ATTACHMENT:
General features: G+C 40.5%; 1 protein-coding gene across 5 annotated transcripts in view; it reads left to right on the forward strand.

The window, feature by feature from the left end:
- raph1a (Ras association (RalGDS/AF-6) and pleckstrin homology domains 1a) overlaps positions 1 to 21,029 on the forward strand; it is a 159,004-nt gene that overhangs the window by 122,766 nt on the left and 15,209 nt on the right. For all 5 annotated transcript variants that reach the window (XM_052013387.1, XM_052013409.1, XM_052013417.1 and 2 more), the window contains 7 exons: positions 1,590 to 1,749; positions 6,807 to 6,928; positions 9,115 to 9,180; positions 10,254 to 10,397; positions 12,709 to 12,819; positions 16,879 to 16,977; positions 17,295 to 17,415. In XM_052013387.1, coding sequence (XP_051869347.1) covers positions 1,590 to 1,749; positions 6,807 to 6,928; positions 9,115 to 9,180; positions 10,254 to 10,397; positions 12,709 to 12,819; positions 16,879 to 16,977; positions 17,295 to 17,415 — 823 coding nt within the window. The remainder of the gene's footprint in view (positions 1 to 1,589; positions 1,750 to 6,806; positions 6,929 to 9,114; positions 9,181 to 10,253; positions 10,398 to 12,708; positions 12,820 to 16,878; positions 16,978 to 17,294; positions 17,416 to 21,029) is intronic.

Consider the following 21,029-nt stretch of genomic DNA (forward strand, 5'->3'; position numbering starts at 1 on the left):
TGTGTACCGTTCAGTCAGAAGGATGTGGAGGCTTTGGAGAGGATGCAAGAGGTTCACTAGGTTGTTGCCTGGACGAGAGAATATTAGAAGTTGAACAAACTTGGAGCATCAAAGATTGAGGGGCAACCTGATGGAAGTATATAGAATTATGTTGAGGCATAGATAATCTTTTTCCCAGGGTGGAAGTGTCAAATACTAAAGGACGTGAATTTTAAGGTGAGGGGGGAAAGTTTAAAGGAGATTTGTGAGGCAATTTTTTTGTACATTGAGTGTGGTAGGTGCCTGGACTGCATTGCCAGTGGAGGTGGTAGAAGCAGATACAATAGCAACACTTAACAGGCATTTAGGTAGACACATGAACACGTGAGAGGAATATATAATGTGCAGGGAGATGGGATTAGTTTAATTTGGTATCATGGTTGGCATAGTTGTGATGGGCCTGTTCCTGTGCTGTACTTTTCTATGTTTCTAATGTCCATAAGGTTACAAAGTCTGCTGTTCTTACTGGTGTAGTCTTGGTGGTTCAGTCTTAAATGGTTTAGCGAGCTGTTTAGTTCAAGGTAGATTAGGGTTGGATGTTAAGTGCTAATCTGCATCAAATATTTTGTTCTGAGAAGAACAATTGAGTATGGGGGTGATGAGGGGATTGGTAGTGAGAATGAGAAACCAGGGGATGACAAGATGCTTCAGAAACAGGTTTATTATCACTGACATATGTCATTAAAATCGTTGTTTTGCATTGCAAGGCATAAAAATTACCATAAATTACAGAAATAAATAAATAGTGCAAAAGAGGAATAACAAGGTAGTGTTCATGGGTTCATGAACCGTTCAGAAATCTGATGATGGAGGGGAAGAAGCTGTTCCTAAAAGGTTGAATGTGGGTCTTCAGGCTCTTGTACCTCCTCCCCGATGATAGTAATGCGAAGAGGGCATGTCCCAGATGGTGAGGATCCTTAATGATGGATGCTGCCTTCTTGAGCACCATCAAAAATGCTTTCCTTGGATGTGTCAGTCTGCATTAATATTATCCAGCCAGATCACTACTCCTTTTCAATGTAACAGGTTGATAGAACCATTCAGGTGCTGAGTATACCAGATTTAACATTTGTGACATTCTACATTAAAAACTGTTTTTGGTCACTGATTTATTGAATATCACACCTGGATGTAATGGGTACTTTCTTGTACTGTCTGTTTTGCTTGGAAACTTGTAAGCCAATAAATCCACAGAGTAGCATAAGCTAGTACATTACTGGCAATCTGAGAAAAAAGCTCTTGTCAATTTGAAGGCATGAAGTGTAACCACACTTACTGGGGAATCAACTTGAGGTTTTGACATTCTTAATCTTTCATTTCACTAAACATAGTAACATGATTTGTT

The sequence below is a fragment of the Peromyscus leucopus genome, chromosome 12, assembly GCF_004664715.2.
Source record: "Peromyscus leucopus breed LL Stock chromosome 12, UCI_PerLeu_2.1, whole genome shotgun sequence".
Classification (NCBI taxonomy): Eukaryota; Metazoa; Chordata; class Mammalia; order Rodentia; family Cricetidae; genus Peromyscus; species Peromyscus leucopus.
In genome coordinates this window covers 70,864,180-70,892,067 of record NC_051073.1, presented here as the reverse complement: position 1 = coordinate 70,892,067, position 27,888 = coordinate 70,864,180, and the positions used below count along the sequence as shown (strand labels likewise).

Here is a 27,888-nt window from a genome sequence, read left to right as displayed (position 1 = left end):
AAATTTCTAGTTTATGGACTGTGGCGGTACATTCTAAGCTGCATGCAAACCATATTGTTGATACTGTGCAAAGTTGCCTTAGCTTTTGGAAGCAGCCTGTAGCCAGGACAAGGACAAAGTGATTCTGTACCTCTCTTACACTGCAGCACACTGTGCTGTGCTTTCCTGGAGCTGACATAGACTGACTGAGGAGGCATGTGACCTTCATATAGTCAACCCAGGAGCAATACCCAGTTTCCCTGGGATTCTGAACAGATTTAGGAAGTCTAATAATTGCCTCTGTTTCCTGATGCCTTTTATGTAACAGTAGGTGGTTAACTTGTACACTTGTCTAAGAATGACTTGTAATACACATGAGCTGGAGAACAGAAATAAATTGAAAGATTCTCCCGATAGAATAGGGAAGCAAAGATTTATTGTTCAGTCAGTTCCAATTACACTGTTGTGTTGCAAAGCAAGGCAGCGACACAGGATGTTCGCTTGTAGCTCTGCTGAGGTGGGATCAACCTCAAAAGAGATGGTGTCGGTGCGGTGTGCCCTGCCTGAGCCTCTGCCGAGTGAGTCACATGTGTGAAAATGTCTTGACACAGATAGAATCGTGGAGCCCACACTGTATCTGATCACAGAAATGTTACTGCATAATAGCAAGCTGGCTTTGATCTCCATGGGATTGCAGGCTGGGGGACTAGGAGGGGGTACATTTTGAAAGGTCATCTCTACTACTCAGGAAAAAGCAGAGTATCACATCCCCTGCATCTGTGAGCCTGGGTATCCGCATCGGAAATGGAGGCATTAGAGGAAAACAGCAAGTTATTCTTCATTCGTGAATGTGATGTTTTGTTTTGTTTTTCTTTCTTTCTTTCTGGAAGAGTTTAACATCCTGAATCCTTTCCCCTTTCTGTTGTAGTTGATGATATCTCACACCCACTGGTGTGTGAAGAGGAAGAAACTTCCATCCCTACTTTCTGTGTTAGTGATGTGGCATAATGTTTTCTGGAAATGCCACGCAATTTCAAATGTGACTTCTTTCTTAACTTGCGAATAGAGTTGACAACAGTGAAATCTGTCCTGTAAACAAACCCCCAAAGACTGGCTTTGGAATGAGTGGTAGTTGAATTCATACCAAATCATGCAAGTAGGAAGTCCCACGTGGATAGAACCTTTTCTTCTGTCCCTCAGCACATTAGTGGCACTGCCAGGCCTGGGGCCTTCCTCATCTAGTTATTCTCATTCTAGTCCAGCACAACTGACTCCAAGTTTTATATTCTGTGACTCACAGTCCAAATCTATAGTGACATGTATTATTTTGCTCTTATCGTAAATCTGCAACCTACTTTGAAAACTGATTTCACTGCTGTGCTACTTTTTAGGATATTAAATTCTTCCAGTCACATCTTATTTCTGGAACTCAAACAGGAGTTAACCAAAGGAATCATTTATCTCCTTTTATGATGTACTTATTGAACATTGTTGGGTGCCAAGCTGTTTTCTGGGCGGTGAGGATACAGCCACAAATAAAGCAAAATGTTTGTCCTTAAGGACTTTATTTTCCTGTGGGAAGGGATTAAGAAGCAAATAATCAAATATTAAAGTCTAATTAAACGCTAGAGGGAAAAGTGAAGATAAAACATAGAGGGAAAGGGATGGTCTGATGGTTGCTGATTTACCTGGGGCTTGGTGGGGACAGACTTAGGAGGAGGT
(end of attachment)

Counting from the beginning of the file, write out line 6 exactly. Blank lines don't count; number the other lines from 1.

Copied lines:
The sequence below is a fragment of the Peromyscus leucopus genome, chromosome 12, assembly GCF_004664715.2.